Newest iPhone Models Take Japan By Storm
Bryan P. Carpender for redOrbit.com – Your Universe Online
Until two months ago, Japan’s largest telecommunications company, NTT DoCoMo refused to carry Apple’s iPhone devices. Now, with iPhone’s availability on all three mobile carriers, Apple’s market share has surged to over 76 percent of all smartphone sales in Japan.
NTT DoCoMo’s longtime holdout against Apple came to an end after the company realized it needed to regain market share from other smaller wireless carriers who were already offering iPhone handsets. NTT DoCoMo’s refusal to join the iPhone trend was due in part to its desire to focus on Android platform smartphones from Sony Corp. and Samsung Electronics Co.
Another reason for balking at the iPhone inclusion was NTT DoCoMo’s vested interest in protecting and promoting its developing ‘lifestyle system’ which includes its online store, dmarket – a digital entertainment marketplace similar to Apple’s iTunes.
In 2011, NTT DoCoMo’s Chief Executive Officer stated his refusal to carry iPhones was due in part to Apple’s refusal to allow custom carrier branding and preinstalled apps on its iPhones. After the exclusion of iPhones caused them to lose 3.2 million users, NTT DoCoMo quickly changed its tune and finally began carrying iPhones this fall.
If this story sounds familiar, that’s because it is.
US wireless carrier Verizon avoided getting into the iPhone game for years, instead choosing to back BlackBerry’s attempts to launch the Storm handset, which fizzled out after just two generations.
Verizon then got behind the Android platform, positioning the ‘Droid’ branded handset as a powerful alternative to iPhone. When that strategy failed to ignite sales, Verizon finally relented. After launching iPhone 4 in 2011, they saw the sales of Apple’s smartphone dwarf the combined sales of all of its Android-based models.
Now that all three wireless carriers in Japan support the iPhone line, the numbers tell the rest of the story. The most recent weekly sales rankings show 9 of the top 10 smartphones are iPhones, with various capacity iPhone 5s models capturing seven slots and the iPhone 5c nabbing the remaining two.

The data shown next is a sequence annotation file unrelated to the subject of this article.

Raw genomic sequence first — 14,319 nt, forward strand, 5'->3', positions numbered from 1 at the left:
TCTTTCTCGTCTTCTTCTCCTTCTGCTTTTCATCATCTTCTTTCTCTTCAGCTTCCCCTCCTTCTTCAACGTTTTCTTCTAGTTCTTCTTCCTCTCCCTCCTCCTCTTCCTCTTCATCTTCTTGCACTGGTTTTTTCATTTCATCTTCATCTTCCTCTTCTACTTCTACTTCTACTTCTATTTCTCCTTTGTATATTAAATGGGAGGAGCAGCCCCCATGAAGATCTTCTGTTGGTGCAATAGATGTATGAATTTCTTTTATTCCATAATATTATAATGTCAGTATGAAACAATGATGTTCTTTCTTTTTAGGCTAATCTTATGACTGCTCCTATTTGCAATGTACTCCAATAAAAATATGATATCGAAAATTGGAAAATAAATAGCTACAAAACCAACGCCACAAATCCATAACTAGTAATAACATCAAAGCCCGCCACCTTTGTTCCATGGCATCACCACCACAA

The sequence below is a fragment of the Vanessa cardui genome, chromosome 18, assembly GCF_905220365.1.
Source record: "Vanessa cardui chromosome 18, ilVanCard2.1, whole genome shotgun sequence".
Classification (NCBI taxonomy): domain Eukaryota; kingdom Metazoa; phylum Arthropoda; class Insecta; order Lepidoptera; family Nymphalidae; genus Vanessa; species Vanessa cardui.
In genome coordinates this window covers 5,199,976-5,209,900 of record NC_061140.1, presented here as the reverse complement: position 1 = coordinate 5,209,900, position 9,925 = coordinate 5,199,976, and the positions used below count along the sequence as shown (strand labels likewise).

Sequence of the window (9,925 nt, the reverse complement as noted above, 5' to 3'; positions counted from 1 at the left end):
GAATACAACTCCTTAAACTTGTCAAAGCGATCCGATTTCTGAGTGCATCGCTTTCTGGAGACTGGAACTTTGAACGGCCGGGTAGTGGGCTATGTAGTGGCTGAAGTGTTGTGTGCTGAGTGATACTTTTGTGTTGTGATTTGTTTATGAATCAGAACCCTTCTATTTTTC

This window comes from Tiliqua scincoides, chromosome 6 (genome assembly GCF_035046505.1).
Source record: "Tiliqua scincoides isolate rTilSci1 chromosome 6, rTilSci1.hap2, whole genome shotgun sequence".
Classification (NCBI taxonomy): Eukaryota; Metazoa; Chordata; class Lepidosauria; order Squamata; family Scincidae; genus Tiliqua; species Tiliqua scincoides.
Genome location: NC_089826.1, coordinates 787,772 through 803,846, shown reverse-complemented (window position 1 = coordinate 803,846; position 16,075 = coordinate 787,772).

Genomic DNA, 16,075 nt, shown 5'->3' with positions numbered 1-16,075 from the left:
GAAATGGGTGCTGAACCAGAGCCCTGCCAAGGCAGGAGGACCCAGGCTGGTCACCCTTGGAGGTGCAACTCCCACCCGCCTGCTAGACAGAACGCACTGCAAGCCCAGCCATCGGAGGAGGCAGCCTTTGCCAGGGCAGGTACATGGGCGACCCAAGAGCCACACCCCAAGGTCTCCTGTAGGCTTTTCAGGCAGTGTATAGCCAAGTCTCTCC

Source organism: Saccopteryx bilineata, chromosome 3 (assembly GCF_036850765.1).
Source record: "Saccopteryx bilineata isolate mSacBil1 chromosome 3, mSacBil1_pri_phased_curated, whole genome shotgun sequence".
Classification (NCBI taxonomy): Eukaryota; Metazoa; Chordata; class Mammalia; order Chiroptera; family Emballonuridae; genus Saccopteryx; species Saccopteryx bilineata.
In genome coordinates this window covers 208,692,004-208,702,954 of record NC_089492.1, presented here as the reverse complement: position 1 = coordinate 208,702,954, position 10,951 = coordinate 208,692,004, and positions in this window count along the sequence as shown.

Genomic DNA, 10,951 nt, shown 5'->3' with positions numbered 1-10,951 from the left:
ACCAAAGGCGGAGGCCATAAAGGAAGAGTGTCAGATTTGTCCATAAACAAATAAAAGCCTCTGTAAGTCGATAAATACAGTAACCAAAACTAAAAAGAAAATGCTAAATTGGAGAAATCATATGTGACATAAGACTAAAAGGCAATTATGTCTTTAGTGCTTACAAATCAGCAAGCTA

Curiously, the only non-iPhone device in the top 10 was not from Samsung or Sony; it was a low-end handset by ZTE.
Although there has been an expected jump in iPhone sales with the newest additions to the iPhone line, the percentage of the sales increase was lower than with the launch of iPhone 5.
“Apple’s share of the market still remains lower than when the iPhone 5 was released, although this is not wholly unexpected, as shoppers tend to react more positively to ‘full’ releases than incremental improvements such as the 5s and 5c,” said Dominic Sunnebo, strategic insight director, Kantar Worldpanel ComTech.
The iPhone 5c, with its bright range of colors and lower price point was designed to appeal to a broader audience and provide an entry point for new customers to try the brand for the first time without a hefty price tag.
“The good news for Apple is that this wider appeal is attracting significant switching from competitors. Almost half of iPhone 5c owners switched from competitor brands, particularly Samsung and LG, compared with 80 per cent of 5s owners who upgraded from a previous iPhone model,” continued Sunnebo. Attracting new customers and luring them away from competitors is one of Apple’s strategic strengths.
Though the iPhone is currently dominating the market in Japan, time will tell if it can maintain its surging market share. In the meantime, you can bet the other manufacturers are going to be stepping up their game to see if they can reclaim a larger piece of the pie.